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Archiver > GENIRE > 2003-03 > 1047321897


From: "Séimí mac Liam" <>
Subject: Re: What is the meaning of the term "Scot-Irish"
Date: 10 Mar 2003 18:44:57 GMT
References: <3e6b609c.98290359@ca.news.verio.net> <2wKaa.10721$wJ1.1023551@newsread2.prod.itd.earthlink.net> <92Laa.18306$EN3.149160@newsfep4-glfd.server.ntli.net> <EJLaa.10831$wJ1.1033397@newsread2.prod.itd.earthlink.net> <NMLaa.10838$wJ1.1034032@newsread2.prod.itd.earthlink.net> <JbMaa.18415$EN3.149805@newsfep4-glfd.server.ntli.net> <b4ignm$a5$1@newsg3.svr.pol.co.uk>


"jkm" <> wrote in
news:b4ignm$a5$1@newsg3.svr.pol.co.uk:

>
> "Elizabeth Lloyd" then "Shawna Reynolds" etc wrote:
>
>> > > > Scotch is a drink...Scots is correct NOT Scotch
>
>> > > That is the term that Genealogy.com uses. . .
>
>> Only in the USA. Never in Scotland!
>
> Never is an awfully long time! Back in the 18th century Boswell
> happily referred to himself and his countrymen as Scotch, and in
> 'History of the Highland Clearances', written in 1883, Alexander
> Mackenzie also referred to his people as Scotch. So the fashion,
> because that's all it is, for Scots to correct people who call them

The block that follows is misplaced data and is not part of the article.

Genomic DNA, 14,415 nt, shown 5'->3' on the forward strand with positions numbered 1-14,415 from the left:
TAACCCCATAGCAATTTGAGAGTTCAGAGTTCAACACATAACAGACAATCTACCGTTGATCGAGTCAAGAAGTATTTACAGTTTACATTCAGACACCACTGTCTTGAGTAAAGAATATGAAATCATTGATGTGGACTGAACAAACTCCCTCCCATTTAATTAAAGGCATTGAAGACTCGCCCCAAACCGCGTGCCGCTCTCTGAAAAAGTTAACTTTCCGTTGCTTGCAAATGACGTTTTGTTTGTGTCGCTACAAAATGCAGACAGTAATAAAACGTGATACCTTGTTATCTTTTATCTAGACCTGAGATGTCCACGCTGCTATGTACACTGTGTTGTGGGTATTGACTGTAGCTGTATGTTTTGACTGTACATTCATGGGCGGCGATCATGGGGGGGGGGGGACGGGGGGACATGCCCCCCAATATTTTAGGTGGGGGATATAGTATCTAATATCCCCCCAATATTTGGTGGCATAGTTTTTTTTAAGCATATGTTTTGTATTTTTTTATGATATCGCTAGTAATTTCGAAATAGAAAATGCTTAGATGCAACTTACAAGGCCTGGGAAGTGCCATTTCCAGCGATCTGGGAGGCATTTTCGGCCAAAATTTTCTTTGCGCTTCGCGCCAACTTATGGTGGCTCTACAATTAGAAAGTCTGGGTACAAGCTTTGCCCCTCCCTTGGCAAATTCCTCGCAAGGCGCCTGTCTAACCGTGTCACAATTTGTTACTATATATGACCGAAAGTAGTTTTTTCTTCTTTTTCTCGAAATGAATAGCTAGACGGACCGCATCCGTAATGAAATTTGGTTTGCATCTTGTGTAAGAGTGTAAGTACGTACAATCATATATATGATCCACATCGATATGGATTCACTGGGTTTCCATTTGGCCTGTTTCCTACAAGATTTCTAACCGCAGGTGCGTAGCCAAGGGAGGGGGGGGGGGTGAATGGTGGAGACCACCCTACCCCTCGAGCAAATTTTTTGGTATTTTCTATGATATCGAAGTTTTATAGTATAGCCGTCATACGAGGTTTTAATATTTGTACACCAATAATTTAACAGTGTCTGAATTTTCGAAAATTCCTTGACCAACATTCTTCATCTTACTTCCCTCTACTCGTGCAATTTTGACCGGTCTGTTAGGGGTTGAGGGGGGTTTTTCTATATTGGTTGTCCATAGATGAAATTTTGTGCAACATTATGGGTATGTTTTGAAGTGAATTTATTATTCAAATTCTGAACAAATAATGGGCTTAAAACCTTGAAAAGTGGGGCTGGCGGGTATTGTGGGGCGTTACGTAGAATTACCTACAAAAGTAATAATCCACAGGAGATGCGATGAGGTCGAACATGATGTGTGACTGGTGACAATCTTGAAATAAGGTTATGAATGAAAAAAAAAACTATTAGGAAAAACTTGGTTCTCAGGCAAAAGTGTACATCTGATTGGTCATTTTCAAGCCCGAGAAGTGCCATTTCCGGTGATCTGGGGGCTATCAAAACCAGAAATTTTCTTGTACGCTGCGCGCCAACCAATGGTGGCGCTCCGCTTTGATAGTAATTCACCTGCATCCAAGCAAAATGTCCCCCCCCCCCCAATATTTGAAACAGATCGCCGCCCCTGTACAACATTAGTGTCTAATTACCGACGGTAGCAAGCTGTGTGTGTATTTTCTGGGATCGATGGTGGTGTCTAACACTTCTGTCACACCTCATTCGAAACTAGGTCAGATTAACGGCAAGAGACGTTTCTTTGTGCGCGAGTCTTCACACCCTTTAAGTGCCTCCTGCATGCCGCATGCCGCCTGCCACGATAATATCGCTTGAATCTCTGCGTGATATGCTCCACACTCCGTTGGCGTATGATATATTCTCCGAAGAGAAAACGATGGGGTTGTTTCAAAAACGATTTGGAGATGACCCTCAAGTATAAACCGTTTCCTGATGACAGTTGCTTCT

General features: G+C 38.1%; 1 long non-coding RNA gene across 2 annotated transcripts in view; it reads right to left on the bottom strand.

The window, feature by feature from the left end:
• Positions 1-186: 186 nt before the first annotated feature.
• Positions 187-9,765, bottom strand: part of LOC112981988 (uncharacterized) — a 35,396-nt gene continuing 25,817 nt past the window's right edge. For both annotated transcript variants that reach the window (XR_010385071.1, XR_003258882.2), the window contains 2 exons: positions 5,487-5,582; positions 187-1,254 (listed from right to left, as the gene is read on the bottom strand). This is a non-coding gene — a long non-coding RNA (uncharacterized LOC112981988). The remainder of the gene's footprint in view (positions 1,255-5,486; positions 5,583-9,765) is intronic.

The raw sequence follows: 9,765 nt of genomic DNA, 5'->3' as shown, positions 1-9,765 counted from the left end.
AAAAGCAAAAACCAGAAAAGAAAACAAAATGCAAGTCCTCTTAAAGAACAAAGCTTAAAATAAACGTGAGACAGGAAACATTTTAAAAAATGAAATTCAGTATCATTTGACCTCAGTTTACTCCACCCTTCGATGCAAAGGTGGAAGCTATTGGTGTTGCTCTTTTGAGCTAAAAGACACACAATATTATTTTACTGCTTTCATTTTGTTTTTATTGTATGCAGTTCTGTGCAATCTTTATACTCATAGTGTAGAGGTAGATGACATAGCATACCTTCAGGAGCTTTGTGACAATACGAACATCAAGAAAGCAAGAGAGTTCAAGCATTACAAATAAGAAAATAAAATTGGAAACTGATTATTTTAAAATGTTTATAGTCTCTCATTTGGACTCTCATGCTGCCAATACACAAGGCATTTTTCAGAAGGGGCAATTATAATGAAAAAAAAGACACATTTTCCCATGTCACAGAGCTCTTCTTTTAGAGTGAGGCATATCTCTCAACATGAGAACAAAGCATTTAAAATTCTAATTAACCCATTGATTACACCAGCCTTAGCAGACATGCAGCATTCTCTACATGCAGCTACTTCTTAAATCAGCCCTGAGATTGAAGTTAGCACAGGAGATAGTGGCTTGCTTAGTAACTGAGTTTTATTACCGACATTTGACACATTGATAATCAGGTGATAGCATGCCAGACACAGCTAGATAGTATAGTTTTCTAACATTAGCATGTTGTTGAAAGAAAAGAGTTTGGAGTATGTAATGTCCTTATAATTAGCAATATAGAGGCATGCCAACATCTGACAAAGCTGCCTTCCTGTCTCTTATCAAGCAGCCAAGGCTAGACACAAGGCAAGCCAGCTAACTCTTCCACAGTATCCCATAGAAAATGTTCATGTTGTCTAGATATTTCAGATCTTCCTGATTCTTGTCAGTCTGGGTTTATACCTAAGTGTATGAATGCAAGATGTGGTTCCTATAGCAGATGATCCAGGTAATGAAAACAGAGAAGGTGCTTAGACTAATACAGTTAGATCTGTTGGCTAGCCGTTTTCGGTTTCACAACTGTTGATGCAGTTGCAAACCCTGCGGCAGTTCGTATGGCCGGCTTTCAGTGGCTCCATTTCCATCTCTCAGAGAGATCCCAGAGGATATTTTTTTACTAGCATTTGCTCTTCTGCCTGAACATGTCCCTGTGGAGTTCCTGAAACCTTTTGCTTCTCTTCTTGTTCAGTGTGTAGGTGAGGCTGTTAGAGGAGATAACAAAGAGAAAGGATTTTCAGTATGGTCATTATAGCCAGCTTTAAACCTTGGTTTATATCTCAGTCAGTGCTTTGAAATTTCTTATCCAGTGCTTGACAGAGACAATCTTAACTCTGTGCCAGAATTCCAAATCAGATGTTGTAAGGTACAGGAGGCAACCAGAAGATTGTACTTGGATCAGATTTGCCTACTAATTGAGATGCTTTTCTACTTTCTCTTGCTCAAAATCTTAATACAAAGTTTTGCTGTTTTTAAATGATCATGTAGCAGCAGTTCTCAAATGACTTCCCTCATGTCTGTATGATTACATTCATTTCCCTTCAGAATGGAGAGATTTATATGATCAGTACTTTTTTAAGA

> Scotch only grew up in the 20th century. Taken in the context of the
> times when they crossed the Atlantic it is perfectly proper for the
> Scotch-Irish to call themselves just that.
>
> It's not important anyway :-)
>
> Regards
> John
>
>
>
>

I heard the term used in the north of England in the 1960's but in a
different context. It was used to describe people descended from
marriages between Scots and Irish folk. Scotch-Irish as opposed to Irish-
English or Scotch-English. It was told me that there were many more of
the first than of the latter two categories.

--

Saint Sim mac Liam
Carriagemaker to the court of Queen Maeve
Prophet of The Great Tagger
Canonized December '99


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